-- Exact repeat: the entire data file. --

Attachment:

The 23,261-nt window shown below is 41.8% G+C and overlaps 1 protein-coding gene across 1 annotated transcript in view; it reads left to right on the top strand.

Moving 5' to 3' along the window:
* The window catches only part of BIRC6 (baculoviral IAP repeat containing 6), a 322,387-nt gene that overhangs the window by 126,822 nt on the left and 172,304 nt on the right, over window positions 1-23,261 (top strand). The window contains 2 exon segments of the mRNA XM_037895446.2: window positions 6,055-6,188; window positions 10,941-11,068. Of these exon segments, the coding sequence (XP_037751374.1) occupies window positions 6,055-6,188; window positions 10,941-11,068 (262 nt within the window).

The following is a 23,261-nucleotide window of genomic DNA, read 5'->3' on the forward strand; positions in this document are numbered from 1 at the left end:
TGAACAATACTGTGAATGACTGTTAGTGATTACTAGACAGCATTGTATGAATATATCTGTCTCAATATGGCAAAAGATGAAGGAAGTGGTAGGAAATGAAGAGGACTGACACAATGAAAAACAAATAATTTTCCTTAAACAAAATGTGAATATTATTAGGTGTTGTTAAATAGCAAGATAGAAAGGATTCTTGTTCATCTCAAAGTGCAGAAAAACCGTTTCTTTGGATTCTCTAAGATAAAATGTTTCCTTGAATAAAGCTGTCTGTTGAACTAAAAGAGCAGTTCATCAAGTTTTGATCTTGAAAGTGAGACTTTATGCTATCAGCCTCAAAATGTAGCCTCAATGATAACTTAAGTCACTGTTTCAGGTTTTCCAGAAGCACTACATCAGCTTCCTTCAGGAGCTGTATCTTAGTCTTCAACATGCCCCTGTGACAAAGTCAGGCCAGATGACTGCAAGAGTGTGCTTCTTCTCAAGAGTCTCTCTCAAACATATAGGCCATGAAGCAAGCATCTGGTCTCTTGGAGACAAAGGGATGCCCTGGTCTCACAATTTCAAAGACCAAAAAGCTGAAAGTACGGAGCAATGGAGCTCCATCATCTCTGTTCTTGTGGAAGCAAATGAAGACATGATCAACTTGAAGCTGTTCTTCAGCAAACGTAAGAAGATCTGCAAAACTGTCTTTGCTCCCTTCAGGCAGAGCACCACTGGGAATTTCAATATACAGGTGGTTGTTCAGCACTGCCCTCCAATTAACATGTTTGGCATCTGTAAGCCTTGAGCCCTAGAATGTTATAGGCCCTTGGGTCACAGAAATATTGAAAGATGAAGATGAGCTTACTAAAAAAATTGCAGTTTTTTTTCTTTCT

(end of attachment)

The 23,261-nt window shown below is 41.8% G+C and overlaps 1 protein-coding gene across 1 annotated transcript in view; it reads left to right on the top strand.

Moving 5' to 3' along the window:
* The window catches only part of BIRC6 (baculoviral IAP repeat containing 6), a 322,387-nt gene that overhangs the window by 126,822 nt on the left and 172,304 nt on the right, over window positions 1-23,261 (top strand). The window contains 2 exon segments of the mRNA XM_037895446.2: window positions 6,055-6,188; window positions 10,941-11,068. Of these exon segments, the coding sequence (XP_037751374.1) occupies window positions 6,055-6,188; window positions 10,941-11,068 (262 nt within the window).

The following is a 23,261-nucleotide window of genomic DNA, read 5'->3' on the forward strand; positions in this document are numbered from 1 at the left end:
TGAACAATACTGTGAATGACTGTTAGTGATTACTAGACAGCATTGTATGAATATATCTGTCTCAATATGGCAAAAGATGAAGGAAGTGGTAGGAAATGAAGAGGACTGACACAATGAAAAACAAATAATTTTCCTTAAACAAAATGTGAATATTATTAGGTGTTGTTAAATAGCAAGATAGAAAGGATTCTTGTTCATCTCAAAGTGCAGAAAAACCGTTTCTTTGGATTCTCTAAGATAAAATGTTTCCTTGAATAAAGCTGTCTGTTGAACTAAAAGAGCAGTTCATCAAGTTTTGATCTTGAAAGTGAGACTTTATGCTATCAGCCTCAAAATGTAGCCTCAATGATAACTTAAGTCACTGTTTCAGGTTTTCCAGAAGCACTACATCAGCTTCCTTCAGGAGCTGTATCTTAGTCTTCAACATGCCCCTGTGACAAAGTCAGGCCAGATGACTGCAAGAGTGTGCTTCTTCTCAAGAGTCTCTCTCAAACATATAGGCCATGAAGCAAGCATCTGGTCTCTTGGAGACAAAGGGATGCCCTGGTCTCACAATTTCAAAGACCAAAAAGCTGAAAGTACGGAGCAATGGAGCTCCATCATCTCTGTTCTTGTGGAAGCAAATGAAGACATGATCAACTTGAAGCTGTTCTTCAGCAAACGTAAGAAGATCTGCAAAACTGTCTTTGCTCCCTTCAGGCAGAGCACCACTGGGAATTTCAATATACAGGTGGTTGTTCAGCACTGCCCTCCAATTAACATGTTTGGCATCTGTAAGCCTTGAGCCCTAGAATGTTATAGGCCCTTGGGTCACAGAAATATTGAAAGATGAAGATGAGCTTACTAAAAAAATTGCAGTTTTTTTTCTTTCT